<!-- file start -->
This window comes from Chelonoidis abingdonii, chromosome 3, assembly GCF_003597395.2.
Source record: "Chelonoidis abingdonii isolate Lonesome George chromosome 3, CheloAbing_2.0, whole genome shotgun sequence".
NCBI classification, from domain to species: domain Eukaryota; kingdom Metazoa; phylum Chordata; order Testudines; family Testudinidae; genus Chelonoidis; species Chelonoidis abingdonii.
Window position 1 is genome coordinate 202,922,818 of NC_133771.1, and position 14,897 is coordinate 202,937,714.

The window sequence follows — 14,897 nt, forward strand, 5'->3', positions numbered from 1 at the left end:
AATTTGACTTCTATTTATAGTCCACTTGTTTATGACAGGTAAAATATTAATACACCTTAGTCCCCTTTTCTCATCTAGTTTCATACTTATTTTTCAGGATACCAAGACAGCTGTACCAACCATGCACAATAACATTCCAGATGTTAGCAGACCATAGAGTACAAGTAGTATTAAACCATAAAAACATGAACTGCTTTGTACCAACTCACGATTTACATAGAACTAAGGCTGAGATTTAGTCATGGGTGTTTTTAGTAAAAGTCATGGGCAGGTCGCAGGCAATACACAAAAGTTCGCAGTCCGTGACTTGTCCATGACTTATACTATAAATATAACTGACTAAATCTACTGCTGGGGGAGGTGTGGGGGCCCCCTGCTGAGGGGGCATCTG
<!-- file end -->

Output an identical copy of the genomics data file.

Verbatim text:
This window comes from Chelonoidis abingdonii, chromosome 3, assembly GCF_003597395.2.
Source record: "Chelonoidis abingdonii isolate Lonesome George chromosome 3, CheloAbing_2.0, whole genome shotgun sequence".
NCBI classification, from domain to species: domain Eukaryota; kingdom Metazoa; phylum Chordata; order Testudines; family Testudinidae; genus Chelonoidis; species Chelonoidis abingdonii.
Window position 1 is genome coordinate 202,922,818 of NC_133771.1, and position 14,897 is coordinate 202,937,714.

The window sequence follows — 14,897 nt, forward strand, 5'->3', positions numbered from 1 at the left end:
AATTTGACTTCTATTTATAGTCCACTTGTTTATGACAGGTAAAATATTAATACACCTTAGTCCCCTTTTCTCATCTAGTTTCATACTTATTTTTCAGGATACCAAGACAGCTGTACCAACCATGCACAATAACATTCCAGATGTTAGCAGACCATAGAGTACAAGTAGTATTAAACCATAAAAACATGAACTGCTTTGTACCAACTCACGATTTACATAGAACTAAGGCTGAGATTTAGTCATGGGTGTTTTTAGTAAAAGTCATGGGCAGGTCGCAGGCAATACACAAAAGTTCGCAGTCCGTGACTTGTCCATGACTTATACTATAAATATAACTGACTAAATCTACTGCTGGGGGAGGTGTGGGGGCCCCCTGCTGAGGGGGCATCTG